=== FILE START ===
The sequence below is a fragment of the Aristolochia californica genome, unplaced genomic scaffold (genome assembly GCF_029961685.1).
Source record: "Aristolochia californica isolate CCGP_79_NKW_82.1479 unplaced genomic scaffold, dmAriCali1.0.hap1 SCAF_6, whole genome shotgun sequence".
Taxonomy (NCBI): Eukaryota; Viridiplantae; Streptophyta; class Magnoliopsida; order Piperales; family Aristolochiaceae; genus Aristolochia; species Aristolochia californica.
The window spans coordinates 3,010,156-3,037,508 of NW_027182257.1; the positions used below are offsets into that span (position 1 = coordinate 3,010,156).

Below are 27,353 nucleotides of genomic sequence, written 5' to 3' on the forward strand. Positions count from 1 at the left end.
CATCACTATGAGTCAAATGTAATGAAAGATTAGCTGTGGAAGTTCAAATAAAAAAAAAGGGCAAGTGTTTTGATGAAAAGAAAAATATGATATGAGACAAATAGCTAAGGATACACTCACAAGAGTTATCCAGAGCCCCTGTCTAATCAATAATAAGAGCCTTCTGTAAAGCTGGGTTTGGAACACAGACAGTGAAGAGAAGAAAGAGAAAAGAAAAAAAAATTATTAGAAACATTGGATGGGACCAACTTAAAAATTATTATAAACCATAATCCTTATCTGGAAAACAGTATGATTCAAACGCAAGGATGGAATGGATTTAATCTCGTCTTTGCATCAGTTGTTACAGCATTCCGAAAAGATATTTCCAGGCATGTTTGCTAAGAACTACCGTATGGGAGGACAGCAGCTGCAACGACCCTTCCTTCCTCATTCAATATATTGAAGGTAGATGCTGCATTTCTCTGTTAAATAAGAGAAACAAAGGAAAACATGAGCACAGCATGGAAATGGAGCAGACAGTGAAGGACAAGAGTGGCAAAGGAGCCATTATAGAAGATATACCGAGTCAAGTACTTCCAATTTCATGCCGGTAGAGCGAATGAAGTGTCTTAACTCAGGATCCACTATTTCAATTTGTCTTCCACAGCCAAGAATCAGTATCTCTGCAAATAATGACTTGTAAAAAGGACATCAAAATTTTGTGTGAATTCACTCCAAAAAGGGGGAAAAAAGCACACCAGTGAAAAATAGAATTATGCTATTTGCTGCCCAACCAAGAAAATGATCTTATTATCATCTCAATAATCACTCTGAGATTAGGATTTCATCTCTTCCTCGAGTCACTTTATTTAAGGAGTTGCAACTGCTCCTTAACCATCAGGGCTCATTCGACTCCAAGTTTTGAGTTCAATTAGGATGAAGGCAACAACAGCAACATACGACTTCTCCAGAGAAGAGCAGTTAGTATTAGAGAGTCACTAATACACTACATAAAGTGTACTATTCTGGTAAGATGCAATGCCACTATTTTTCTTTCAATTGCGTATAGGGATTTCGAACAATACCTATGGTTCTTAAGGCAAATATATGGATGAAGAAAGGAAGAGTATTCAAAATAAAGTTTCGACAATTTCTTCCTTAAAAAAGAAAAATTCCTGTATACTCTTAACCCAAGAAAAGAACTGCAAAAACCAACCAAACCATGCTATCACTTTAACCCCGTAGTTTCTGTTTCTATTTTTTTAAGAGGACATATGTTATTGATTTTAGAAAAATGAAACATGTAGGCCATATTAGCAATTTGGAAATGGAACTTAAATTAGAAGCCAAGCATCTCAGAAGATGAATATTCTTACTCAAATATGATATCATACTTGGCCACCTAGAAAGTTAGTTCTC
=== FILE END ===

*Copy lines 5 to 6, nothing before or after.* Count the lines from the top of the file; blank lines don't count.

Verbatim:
Below are 27,353 nucleotides of genomic sequence, written 5' to 3' on the forward strand. Positions count from 1 at the left end.
CATCACTATGAGTCAAATGTAATGAAAGATTAGCTGTGGAAGTTCAAATAAAAAAAAAGGGCAAGTGTTTTGATGAAAAGAAAAATATGATATGAGACAAATAGCTAAGGATACACTCACAAGAGTTATCCAGAGCCCCTGTCTAATCAATAATAAGAGCCTTCTGTAAAGCTGGGTTTGGAACACAGACAGTGAAGAGAAGAAAGAGAAAAGAAAAAAAAATTATTAGAAACATTGGATGGGACCAACTTAAAAATTATTATAAACCATAATCCTTATCTGGAAAACAGTATGATTCAAACGCAAGGATGGAATGGATTTAATCTCGTCTTTGCATCAGTTGTTACAGCATTCCGAAAAGATATTTCCAGGCATGTTTGCTAAGAACTACCGTATGGGAGGACAGCAGCTGCAACGACCCTTCCTTCCTCATTCAATATATTGAAGGTAGATGCTGCATTTCTCTGTTAAATAAGAGAAACAAAGGAAAACATGAGCACAGCATGGAAATGGAGCAGACAGTGAAGGACAAGAGTGGCAAAGGAGCCATTATAGAAGATATACCGAGTCAAGTACTTCCAATTTCATGCCGGTAGAGCGAATGAAGTGTCTTAACTCAGGATCCACTATTTCAATTTGTCTTCCACAGCCAAGAATCAGTATCTCTGCAAATAATGACTTGTAAAAAGGACATCAAAATTTTGTGTGAATTCACTCCAAAAAGGGGGAAAAAAGCACACCAGTGAAAAATAGAATTATGCTATTTGCTGCCCAACCAAGAAAATGATCTTATTATCATCTCAATAATCACTCTGAGATTAGGATTTCATCTCTTCCTCGAGTCACTTTATTTAAGGAGTTGCAACTGCTCCTTAACCATCAGGGCTCATTCGACTCCAAGTTTTGAGTTCAATTAGGATGAAGGCAACAACAGCAACATACGACTTCTCCAGAGAAGAGCAGTTAGTATTAGAGAGTCACTAATACACTACATAAAGTGTACTATTCTGGTAAGATGCAATGCCACTATTTTTCTTTCAATTGCGTATAGGGATTTCGAACAATACCTATGGTTCTTAAGGCAAATATATGGATGAAGAAAGGAAGAGTATTCAAAATAAAGTTTCGACAATTTCTTCCTTAAAAAAGAAAAATTCCTGTATACTCTTAACCCAAGAAAAGAACTGCAAAAACCAACCAAACCATGCTATCACTTTAACCCCGTAGTTTCTGTTTCTATTTTTTTAAGAGGACATATGTTATTGATTTTAGAAAAATGAAACATGTAGGCCATATTAGCAATTTGGAAATGGAACTTAAATTAGAAGCCAAGCATCTCAGAAGATGAATATTCTTACTCAAATATGATATCATACTTGGCCACCTAGAAAGTTAGTTCTC